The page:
I hope I can cheer John Benton up a little here. In his latest Evangelicals Now column he asks what has happened to the local church. The answer is that is is alive and kicking. That’s because Jesus is Lord of his church.
To be fair, we’ve seen our share of the big city centre “resource churches.” Where I think the “resource” bit means that they are set up to take resources away from other churches in the city. Then we have the question about how we get our church planting movements to really burst through the boundaries of the more university and graduate areas. However things are happening on that score and I want to be clear that I don’t decry those churches. Those bits of our cities need Gospel witnesses and those churches are local churches, just in areas dominated by student populations reflecting an explosion in Higher Education since any pastor over 40 was at University.
Here are some encouragements from one local perspective. For ten years I had the privilege of pastoring a local church in the community within an inner city type context. It was multi-cultural with a wide variety of ethnic backgrounds attending, all ages from 0-99 and cutting across class boundaries with junior doctors, consultants chefs, care workers, lorry drivers, factory workers, asylum seekers and the long term unemployed rubbing shoulders (quite literature at times in a packed small building pre COVID-19).
Alongside that I was involved with 2020 Birmingham and it has been great to see examples of churches working together for the good of the city to plant new churches. As I said, the challenge has been to plant churches away from the student/graduate zone but in 10 years, we saw churches like Oikos planted in Erdington by Jez Dearing and the revitalisation of Hellier Chapel (now Crossway Church) in Northfield.
From Bearwood Chapel we were able to plant a new multi-cultural church using Spanish as its main language. Nueva Vida Con Cristo is very much a local church with a significant Spanish speaking community living in close distance to their pre lockdown meeting place. We also were delighted to be able to encourage Tom Martin and Dave Baldwin to move into the area to replant West Smethwick Congregational Church as another example of a local church reaching a diverse multi-cultural area. For the past 5 years I hosted an urban planting hub. All of those involved were planting local churches reaching a neighbourhood.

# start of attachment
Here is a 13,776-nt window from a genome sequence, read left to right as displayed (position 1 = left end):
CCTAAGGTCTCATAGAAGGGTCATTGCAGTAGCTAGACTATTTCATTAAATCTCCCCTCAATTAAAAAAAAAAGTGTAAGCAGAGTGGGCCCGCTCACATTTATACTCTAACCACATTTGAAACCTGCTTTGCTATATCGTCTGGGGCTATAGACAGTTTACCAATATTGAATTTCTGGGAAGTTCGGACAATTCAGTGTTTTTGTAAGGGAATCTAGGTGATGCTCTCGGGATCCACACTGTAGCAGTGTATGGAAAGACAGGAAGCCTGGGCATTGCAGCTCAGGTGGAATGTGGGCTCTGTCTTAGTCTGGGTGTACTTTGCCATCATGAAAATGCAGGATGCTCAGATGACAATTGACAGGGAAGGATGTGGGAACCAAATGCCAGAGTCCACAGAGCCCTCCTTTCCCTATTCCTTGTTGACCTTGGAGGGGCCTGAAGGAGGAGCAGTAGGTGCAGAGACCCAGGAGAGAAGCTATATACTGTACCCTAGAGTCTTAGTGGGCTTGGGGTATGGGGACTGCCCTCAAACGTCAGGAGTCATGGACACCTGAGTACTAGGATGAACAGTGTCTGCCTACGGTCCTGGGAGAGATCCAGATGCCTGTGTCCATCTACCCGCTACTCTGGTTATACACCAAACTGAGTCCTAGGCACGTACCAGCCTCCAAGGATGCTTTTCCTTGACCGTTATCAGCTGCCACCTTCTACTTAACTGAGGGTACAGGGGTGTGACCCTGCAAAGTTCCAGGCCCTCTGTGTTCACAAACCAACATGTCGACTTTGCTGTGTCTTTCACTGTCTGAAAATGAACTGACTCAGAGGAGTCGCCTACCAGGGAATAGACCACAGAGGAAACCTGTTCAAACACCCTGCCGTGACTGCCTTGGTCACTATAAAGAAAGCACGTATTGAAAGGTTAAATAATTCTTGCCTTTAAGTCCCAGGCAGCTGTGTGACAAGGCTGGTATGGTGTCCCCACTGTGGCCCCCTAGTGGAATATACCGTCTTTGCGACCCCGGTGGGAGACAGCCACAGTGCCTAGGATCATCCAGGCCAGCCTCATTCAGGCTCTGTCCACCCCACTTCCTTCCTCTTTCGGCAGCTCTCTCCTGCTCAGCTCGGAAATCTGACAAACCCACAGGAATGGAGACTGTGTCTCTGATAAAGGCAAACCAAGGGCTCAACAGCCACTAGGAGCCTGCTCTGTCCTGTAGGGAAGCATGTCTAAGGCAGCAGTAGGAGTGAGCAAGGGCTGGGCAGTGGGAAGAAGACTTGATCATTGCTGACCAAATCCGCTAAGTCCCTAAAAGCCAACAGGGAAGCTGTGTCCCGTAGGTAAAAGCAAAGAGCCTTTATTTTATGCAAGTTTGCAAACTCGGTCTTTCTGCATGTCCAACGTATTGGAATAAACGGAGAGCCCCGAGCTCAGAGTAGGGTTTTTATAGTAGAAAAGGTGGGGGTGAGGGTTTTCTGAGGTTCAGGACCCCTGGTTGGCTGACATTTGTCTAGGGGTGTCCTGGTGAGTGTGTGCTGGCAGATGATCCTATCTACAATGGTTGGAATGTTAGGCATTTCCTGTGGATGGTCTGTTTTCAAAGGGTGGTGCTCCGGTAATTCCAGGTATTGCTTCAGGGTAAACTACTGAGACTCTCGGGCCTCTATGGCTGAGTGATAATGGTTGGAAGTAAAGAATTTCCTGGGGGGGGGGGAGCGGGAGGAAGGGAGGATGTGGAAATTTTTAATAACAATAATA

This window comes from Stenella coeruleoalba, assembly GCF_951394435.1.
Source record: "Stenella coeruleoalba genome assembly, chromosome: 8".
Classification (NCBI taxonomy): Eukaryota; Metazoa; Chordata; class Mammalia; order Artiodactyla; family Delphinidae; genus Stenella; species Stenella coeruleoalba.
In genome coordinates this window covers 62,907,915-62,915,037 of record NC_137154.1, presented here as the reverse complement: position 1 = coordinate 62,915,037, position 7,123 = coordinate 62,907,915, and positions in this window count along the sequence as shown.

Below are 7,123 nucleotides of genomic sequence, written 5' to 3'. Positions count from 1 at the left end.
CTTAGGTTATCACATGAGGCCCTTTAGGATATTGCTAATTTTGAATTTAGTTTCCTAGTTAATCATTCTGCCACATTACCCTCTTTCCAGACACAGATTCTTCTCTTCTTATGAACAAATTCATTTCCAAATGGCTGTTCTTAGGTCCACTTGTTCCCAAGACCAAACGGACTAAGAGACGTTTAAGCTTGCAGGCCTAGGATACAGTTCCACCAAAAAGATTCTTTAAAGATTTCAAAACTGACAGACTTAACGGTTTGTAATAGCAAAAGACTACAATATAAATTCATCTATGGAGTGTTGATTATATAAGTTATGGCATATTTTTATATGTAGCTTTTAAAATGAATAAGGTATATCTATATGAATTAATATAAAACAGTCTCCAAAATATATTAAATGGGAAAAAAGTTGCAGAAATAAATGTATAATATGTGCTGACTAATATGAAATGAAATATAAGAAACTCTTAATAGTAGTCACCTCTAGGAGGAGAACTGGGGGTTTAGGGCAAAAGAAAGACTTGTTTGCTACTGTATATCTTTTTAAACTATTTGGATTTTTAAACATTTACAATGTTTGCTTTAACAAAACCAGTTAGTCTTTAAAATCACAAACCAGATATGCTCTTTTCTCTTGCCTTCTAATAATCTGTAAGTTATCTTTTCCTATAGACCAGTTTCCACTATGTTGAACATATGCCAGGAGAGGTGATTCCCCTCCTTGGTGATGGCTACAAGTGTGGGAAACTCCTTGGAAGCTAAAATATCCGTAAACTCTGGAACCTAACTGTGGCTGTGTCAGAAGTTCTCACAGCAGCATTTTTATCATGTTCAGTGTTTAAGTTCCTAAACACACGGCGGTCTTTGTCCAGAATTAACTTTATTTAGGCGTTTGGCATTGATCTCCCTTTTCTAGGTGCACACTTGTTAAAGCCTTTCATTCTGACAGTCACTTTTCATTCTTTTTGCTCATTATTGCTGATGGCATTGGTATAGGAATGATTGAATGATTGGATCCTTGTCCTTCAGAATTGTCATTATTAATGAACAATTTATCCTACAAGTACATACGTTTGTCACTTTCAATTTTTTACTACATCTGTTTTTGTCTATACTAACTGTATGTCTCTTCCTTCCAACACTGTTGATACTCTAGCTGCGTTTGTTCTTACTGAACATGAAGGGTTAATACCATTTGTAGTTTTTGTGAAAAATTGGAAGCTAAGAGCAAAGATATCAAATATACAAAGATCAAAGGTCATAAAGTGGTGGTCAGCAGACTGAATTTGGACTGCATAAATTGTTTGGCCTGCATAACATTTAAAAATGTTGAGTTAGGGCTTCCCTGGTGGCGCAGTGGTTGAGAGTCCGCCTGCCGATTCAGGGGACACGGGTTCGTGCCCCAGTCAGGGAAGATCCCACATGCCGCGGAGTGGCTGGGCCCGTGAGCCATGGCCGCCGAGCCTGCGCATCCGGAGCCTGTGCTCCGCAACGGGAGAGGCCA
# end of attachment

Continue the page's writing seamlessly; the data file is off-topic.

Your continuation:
COVID has not ended that. A church may have an online presence but you still need that local presence and connection too for things to make sense. You can chat on zoom but when someone neds some support you still need to be able to get to their front door. I know of one multi-site church that transitioned during lockdown into 3 local churches with a concern for their communities.
I would also argue that we should not be legalistic about the local church being the one that all its members can walk to. Many can but not all will be able to. Sometimes someone joins a church because a colleague witnessed to them at work. Sometimes in our highly mobile society, the only bit of certainty and solidity for a family constantly being moved around the city from short term rent to short term rent is their church family.
This is not to say that things are perfect or we are there yet. We have got a long way to go if we are to see the Gospel penetrating our less reached inner cities and council estates. We need Gospel work too in the less fashionable areas not just the suburbs plus a few high profile churches in hard places but in the “ordinary” bits of our cities which are neither wealthy nor likely to pull the heart strings.
Yet let’s not lose sight of what is going on that is good and sink into despair. Christ is Lord of his church and he is building it. There are lots of positive examples of local, faithful witness and pastors like John who were faithful godly examples to younger pastors have played their part in encouraging us in that. I hope in return we can encourage him.